What do the changes to SDLT mean for married couples/couples in a civil partnership?

Posted on: June 2nd, 2016

If you currently own a property with your spouse or partner and are looking to purchase an additional property either individually or jointly, you are likely to be affected by the new changes to Stamp Duty Land Tax.

The new changes introduce a 3% increase above the current Stamp Duty rates making Stamp Duty payments increasingly costly in the below scenarios.

Couples Buying Individually

If, as an individual, you are looking to purchase a property, are married or in a civil partnership, and your spouse or partner already owns a property, you will be liable to pay the new higher rates provided the new Stamp Duty conditions are met. In addition your spouse will be treated as a joint purchaser.

HMRC have provided the following example to clarify this point:

Q – I own a house with my husband and live there as my main residence. My husband is planning to buy a flat to rent out – this will be in his name only. As we will then only own one property each I assume the higher rates will not apply to the purchase of the flat?

A – The higher rates will apply to the purchase of the flat. As a married couple all property owned by either of you is treated as jointly owned. The purchase of the flat will therefore be classed as an additional residential property for both of you.

Couples Purchasing Jointly

If you and your spouse currently own a property and are looking to purchase an additional property jointly, then you will be liable to pay the higher rates.

This rule applies if you are purchasing as joint tenants or tenants in common, and it does not matter how small the interest in the property is for either of you.

A further example from HMRC:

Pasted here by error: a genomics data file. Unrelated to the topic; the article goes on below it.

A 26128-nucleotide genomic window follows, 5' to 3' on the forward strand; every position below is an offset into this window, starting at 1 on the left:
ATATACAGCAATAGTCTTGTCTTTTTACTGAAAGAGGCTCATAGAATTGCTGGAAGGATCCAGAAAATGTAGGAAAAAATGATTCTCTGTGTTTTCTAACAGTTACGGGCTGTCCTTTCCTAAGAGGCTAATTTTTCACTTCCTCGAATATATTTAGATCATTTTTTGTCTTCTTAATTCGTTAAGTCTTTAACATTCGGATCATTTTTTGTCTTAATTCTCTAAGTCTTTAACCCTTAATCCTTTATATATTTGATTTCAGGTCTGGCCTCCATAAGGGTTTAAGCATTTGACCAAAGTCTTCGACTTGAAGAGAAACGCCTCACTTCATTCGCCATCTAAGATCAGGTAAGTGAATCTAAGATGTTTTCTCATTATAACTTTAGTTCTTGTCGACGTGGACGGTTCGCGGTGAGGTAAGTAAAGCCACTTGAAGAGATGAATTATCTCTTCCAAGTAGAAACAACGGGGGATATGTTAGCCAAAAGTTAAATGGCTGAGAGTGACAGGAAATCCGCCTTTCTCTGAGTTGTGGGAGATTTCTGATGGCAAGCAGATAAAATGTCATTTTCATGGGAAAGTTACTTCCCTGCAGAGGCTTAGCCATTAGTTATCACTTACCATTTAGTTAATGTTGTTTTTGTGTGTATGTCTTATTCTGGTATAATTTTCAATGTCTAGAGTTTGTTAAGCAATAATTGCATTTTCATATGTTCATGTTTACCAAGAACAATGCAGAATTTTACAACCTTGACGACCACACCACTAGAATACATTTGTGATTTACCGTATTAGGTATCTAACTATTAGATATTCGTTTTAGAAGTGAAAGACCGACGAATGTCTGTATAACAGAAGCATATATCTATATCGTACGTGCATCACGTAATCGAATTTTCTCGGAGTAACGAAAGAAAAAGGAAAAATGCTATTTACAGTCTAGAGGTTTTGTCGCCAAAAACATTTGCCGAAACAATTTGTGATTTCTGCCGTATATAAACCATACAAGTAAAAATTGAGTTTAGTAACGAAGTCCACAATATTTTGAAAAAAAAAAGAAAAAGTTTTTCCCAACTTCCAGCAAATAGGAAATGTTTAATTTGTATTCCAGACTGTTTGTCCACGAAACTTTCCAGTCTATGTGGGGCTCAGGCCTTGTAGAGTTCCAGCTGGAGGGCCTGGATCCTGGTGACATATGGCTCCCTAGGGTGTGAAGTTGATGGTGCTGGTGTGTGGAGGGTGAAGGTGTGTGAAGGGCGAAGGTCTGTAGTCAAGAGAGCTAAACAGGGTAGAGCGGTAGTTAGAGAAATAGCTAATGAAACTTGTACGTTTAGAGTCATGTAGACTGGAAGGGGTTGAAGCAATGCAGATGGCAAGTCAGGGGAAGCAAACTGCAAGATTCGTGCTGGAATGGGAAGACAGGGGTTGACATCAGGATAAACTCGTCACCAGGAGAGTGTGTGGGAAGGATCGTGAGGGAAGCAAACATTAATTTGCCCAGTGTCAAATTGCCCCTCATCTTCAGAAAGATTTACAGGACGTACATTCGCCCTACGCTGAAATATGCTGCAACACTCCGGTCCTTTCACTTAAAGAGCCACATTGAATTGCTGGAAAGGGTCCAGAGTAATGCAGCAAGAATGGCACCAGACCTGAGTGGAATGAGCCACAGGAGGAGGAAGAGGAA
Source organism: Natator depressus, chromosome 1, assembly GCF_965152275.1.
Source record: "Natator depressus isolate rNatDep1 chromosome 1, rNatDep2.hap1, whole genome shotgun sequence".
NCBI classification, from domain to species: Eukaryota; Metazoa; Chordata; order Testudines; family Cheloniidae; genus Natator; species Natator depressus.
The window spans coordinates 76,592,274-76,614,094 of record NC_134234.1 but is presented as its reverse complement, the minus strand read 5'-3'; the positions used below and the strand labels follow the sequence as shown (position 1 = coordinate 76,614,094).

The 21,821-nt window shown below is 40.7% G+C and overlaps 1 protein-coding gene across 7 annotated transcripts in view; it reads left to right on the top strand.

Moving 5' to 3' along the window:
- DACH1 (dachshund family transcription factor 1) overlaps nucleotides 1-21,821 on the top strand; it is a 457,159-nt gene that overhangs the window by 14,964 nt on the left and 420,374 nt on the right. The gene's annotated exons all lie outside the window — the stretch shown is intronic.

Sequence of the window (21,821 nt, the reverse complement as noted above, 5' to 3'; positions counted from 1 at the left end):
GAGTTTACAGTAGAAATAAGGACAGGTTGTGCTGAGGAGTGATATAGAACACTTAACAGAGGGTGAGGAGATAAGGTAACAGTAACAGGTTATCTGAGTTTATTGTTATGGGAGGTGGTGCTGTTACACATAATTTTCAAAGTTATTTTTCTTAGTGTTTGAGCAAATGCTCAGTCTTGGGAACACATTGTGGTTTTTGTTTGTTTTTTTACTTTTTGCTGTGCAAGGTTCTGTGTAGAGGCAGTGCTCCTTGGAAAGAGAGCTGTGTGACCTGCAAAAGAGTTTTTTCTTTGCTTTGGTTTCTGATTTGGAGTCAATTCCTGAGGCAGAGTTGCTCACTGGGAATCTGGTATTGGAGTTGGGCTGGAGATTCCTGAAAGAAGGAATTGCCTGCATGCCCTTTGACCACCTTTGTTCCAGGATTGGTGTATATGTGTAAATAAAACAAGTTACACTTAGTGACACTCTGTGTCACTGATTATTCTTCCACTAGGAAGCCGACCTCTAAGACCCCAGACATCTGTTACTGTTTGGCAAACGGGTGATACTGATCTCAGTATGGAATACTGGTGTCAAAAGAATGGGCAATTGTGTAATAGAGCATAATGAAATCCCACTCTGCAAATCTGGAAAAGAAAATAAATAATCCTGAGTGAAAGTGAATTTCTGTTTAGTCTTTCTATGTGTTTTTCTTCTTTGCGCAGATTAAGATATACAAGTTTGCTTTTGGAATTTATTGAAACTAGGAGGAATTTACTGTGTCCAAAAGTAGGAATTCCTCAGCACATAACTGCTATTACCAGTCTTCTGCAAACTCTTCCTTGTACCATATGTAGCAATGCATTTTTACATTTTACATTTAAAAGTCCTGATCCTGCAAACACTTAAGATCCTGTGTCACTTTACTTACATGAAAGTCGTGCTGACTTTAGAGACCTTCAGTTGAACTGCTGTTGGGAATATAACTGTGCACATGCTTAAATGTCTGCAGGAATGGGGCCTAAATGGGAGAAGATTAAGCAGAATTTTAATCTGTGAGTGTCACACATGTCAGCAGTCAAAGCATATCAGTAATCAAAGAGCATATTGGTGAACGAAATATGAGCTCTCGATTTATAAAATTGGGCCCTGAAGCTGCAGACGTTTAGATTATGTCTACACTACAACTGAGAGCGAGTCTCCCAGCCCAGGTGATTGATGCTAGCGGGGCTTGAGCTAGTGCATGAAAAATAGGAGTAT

Q – My partner and I jointly own our home. We are purchasing another residential property which we intend to rent out/use as a holiday home. Will we have to pay the higher rates of SDLT?

A – Yes, you will be liable to the higher rates if purchasing an additional residential property (and not disposing of the previous main residence).

Separated Couples

An exception to the new rules applies to couples who are legally separated or there are circumstances which suggest separation is permanent. You will not be liable to higher rate Stamp Duty in these circumstances.

HMRC provide the following example:

Q – I have recently separated from my spouse and am about to purchase a new property that will become my main residence. I still own a share in the former marital home. Will I be liable for the higher rates of SDLT?

A – If you purchase a new main residence while still owning a share in your former home the higher rates will apply. However, if you are separated and this is likely to be permanent, and your previous main residence is sold within 3 years of purchasing your new one, a refund on the higher rates can be claimed. Wendi Coupland in our Residential Property team outlines this in more detail, click here.

For further useful information please see HMRC’s official guidance here. The guide is a brief guide to the changes for married couples and those in civil partnership and we would be happy to advise you further.

Please contact Genni Tipping in our Residential Property team for more information.